Hewlett-Packard is facing sharp criticism from one of its rivals regarding the company’s strategy for investing in research and development. In a very candid interview with The Wall Street Journal, IBM Chief Executive Samuel Palmisano claimed that HP has little choice but to spend significant sums on acquisitions because former CEO Mark Hurd “cut out all the research and development.” Mr. Palmisano also criticized HP’s Board of Directors for providing Mr. Hurd with a generous severance package saying that this was not a good use of shareholder money. Read this article for our views on whether Mr. Palmisano makes a valid point.
Hewlett-Packard’s Board of Directors has yet to name a permanent CEO to replace Mark Hurd but is set to seal the deal on the company’s second major acquisition in less than one month. According to a press release issued this morning, HP will acquire ArcSight for $43.50 in cash in a $1.5 billion deal. The transaction is expected to close by year end. Read this article for more details.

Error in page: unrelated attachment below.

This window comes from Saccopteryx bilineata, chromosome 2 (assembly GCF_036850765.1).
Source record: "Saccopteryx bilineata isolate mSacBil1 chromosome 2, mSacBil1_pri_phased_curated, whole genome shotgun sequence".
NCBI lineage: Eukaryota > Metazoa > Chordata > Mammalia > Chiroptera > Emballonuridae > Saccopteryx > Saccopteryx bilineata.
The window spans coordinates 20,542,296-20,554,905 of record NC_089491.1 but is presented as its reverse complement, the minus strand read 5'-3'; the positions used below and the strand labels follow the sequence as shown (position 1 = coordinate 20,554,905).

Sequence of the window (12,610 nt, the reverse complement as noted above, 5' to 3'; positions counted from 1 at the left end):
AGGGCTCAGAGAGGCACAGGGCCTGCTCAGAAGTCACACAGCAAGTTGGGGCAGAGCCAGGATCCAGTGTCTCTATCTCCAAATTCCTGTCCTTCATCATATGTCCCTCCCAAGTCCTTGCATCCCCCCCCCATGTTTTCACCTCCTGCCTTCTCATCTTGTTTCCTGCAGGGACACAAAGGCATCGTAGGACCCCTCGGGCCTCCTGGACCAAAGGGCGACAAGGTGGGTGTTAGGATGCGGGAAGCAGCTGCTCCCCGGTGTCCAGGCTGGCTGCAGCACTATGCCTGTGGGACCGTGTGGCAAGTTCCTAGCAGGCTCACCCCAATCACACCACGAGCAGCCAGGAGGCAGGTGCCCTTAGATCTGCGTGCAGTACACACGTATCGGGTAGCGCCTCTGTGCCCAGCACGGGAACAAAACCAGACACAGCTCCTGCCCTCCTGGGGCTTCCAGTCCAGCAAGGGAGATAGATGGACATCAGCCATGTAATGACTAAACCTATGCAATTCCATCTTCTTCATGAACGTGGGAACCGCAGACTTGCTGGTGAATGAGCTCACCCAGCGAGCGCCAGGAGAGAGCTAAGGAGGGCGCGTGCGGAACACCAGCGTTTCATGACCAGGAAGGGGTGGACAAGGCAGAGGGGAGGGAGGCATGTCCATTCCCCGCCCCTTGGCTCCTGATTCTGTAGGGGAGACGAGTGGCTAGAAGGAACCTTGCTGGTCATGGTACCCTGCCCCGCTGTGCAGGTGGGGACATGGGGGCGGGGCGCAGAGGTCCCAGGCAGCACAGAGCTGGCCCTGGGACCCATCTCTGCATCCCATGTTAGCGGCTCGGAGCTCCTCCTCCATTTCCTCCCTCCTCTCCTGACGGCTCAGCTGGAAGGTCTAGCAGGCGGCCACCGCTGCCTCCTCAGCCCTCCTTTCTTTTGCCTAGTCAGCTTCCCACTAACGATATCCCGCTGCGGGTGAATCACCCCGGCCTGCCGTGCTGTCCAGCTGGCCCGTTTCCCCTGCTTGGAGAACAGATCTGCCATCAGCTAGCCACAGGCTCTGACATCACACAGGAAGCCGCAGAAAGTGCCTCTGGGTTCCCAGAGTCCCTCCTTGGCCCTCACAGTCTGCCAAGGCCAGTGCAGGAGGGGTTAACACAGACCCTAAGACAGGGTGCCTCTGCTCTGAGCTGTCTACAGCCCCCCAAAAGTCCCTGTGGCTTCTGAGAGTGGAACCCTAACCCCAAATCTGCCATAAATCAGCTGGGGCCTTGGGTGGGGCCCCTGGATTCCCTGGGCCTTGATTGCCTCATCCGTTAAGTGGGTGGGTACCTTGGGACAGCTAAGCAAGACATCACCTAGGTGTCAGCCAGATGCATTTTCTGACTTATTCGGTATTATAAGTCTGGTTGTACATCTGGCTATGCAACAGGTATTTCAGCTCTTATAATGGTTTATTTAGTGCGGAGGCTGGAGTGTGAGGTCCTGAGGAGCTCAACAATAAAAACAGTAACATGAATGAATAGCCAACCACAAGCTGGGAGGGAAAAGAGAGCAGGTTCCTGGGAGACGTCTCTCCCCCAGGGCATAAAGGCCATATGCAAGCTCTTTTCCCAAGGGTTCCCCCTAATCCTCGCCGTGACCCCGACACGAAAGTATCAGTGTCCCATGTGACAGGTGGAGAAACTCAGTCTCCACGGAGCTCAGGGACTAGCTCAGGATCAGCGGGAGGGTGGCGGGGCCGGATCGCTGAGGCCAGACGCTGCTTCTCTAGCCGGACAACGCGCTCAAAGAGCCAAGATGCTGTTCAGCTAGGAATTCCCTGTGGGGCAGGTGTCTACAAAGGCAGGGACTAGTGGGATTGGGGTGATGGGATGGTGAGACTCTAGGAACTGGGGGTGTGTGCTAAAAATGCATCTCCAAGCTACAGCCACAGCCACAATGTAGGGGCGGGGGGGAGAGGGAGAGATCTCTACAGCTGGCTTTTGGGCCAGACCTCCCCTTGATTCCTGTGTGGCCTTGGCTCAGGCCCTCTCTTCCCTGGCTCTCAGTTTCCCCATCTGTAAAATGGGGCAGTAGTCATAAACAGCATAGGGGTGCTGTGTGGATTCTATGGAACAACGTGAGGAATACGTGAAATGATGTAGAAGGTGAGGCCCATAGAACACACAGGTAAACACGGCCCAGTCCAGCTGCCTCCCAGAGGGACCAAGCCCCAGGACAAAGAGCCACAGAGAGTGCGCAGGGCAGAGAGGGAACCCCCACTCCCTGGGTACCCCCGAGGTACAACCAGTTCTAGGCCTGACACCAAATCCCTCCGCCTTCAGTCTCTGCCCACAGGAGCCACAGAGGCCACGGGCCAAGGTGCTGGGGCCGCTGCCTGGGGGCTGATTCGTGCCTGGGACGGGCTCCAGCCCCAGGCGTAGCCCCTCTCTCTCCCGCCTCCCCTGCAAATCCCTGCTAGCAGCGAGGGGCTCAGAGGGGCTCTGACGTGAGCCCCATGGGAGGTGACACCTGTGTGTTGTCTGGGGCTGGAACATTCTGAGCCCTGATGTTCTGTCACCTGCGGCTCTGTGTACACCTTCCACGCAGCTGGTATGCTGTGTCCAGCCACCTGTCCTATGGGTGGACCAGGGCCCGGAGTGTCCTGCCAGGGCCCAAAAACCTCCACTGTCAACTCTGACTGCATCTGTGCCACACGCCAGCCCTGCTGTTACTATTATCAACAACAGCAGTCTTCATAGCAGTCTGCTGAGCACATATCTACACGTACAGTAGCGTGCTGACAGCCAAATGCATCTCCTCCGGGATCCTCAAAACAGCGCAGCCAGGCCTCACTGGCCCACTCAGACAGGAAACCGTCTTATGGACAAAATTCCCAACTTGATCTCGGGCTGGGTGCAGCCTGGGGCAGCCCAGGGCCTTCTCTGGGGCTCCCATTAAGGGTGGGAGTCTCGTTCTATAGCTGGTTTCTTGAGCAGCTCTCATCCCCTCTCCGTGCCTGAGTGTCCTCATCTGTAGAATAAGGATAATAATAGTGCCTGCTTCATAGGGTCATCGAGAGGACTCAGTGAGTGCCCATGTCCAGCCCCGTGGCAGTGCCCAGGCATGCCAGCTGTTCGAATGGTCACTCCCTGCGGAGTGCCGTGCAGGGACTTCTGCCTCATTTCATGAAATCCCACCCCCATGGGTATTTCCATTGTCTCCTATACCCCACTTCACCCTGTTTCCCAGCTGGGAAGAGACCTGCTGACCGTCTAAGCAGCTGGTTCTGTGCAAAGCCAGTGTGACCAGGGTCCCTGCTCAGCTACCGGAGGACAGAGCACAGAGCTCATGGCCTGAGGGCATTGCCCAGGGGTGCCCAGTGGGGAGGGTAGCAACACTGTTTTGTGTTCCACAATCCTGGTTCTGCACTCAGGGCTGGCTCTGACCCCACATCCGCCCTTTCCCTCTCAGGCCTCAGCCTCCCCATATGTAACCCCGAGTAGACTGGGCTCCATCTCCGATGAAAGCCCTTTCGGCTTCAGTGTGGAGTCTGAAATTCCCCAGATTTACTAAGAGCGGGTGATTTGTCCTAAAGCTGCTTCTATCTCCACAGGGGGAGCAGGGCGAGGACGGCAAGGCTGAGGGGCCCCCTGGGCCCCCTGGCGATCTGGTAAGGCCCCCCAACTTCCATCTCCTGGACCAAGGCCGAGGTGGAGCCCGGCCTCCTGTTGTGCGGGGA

Few examples in stock market history more clearly illustrate the risks of buying into “hopes and dreams” than the technology bubble of the late 1990s and early 2000s. Companies with no earnings and nonsensical business plans eventually ceased to exist and are now long forgotten. However, most of the well known technology firms from 2000 continue to exist today and have tested business models that generate consistent profitability. However, investors are so disillusioned that valuations have plummeted. This raises the question: Are technology companies now “value stocks” that should pay large dividends? Read this article for more details.